- Is the solution easy to implement without major operational disruption?
- Can it be integrated within a short timespan?
- Does it require a dramatic overhaul of existing systems or a simple API integration?
- How costly is the implementation and monthly fee structure?
Applying the 4 Lenses to Sygna Bridge and its competitors
Now that we know a few things to look for in a Travel Rule solution, let’s compare these 4 lenses as applied across Sygna and its main competitors.
The 4 types of FATF Travel Rule solutions
Our table lists competing solutions into 4 broad categories:
- Integrated Software providers, like Sygna Bridge
- Open Systems Certificate Networks (such as X.509)
- Centralized bulletin boards,
- Blockchain-based protocols.
(If you are unable to read the table images, please refer to our Google Drive presentation here, slides 9 and 10).
We see new solutions pop up all the time, but these categories cover a large part of the market, and we are only able to summarize publicly available information.
This next slide goes into a bit more detail around identification and technology, hopefully it can be useful in your analysis.
The competitive landscape will make more sense when we review them by applying the 4 lenses to Sygna Bridge in Part 2 of this article.
What is Sygna Bridge?
Sygna Bridge is an automated messaging technology developed by CoolBitX that allows for the real-time exchange of Travel Rule data amongst its members. VASPs have to apply to join the network and access is made through a simple API.
We then create privacy-secure tunnels for the personal data to be exchanged off-chain, without gaining access to this data or storing it. Again, we’ll take a closer look in part 2.
Sygna Bridge has over 25 VASPs at various stages of onboarding across the world, all over Asia but also in Canada, the UK and South Africa. It has been implemented and successfully between leading VASPs in Taiwan, Singapore, Japan and Korea and have demonstrated cross-border Travel Rule data exchange in those countries.
Sygna Bridge has also received a favorable assessment by ACCESS Singapore, conducted successful Proof-of-Concept interoperability test with CipherTrace’s TRISA solution and uses the industry-created InterVASP messaging standard IVMS101.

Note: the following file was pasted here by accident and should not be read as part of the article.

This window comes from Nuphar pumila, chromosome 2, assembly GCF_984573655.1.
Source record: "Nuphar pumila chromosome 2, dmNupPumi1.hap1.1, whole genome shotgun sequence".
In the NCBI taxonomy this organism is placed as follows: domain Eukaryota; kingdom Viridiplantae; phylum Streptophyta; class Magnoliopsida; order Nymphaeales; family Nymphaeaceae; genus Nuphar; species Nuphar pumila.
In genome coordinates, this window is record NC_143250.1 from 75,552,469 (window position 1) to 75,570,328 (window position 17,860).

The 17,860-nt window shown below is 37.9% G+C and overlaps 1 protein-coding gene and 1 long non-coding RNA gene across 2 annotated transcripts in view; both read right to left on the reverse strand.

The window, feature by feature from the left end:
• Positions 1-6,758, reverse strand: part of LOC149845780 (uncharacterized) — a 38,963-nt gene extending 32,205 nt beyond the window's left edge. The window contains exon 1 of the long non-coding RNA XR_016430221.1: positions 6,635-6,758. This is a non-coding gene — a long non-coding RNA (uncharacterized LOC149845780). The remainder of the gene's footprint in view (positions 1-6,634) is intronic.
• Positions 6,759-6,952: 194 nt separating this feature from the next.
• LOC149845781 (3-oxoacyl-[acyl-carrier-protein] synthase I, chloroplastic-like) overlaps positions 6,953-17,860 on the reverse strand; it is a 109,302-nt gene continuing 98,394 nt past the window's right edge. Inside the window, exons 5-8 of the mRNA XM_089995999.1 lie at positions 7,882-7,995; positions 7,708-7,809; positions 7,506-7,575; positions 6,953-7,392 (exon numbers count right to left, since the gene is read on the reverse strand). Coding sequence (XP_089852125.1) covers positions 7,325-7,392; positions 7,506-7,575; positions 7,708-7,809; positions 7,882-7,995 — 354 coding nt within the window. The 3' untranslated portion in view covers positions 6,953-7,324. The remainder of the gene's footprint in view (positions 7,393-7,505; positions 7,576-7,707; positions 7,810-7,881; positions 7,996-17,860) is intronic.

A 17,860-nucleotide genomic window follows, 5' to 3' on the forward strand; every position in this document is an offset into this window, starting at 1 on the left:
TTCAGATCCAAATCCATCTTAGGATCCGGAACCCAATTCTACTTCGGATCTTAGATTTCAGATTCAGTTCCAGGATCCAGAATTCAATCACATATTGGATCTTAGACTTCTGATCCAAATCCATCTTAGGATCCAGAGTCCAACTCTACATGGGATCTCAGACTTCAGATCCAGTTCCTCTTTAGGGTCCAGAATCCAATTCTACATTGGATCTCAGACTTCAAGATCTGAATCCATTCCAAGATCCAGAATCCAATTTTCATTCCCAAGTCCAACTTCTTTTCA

CoolBitX partnered with blockchain analytics pioneer Elliptic in 2019 and recently launched Sygna Gate, a new integrated wallet address screening filter combining our technology with that of Elliptic Lens’ non-custodial wallet filter to proactively protect our users against expected incoming regulations.
We hope this article provided the reader with a glimpse into the future of crypto regulation. As regulation is starting to flourish across the world, several jurisdictions are now offering licencing which is great, and is a welcome development because it really helps establish legitimacy in a new industry.
However, what we have seen is that in order to piece together an AML strategy that will pass minimum licensing requirements, VASPs will not have to just come up with a Travel Rule solution, they have to come up with multiple AML tools that are usually completely different areas of expertise so will require multiple solution providers. So, analytics screening, custody KYC, and probably more to come.
The large majority of VASPs, other than the very very biggest ones, do not have the resources to do due diligence on so many service providers, and it makes the process of licencing as a result complicated and painful and may even exclude some from the ability to be licenced because they just can’t meet the AML requirements.
Join us for part 2 next week where we’ll subject Sygna Bridge to the 4 lenses for a closer assessment of the competitor landscape and how a Travel Rule solution should perform in lieu of not only current, but possible incoming regulations.
Over the next couple of months, we will be releasing targeted webinars on our YouTube channel that take a detailed look at each Lens interpretation by both Sygna Bridge and other solutions, and which we’ll revisit on our blog.
Additional Viewing- GDF Asia Conference
In the meantime, if you’d like to hear about Elsa’s views on where AML compliance is leading us, here’s her keynote speech at this past week’s Global Digital Finance Asia Conference, titled “Converging Paths to #AMLCompliance in the Blockchain Security Ecosystem”.
Written by Werner Vermaak
Disclaimer: CoolBitX provides these blog posts for general educational purposes only. Information on this blog expresses the opinion of the author only. It does not constitute professional legal or financial advice and should not be considered as such. The author or company may update the information on this article at any time without prior notice and do not guarantee the work to be up to date and accurate. To the best of our knowledge, the information provided here is factual at the time of writing.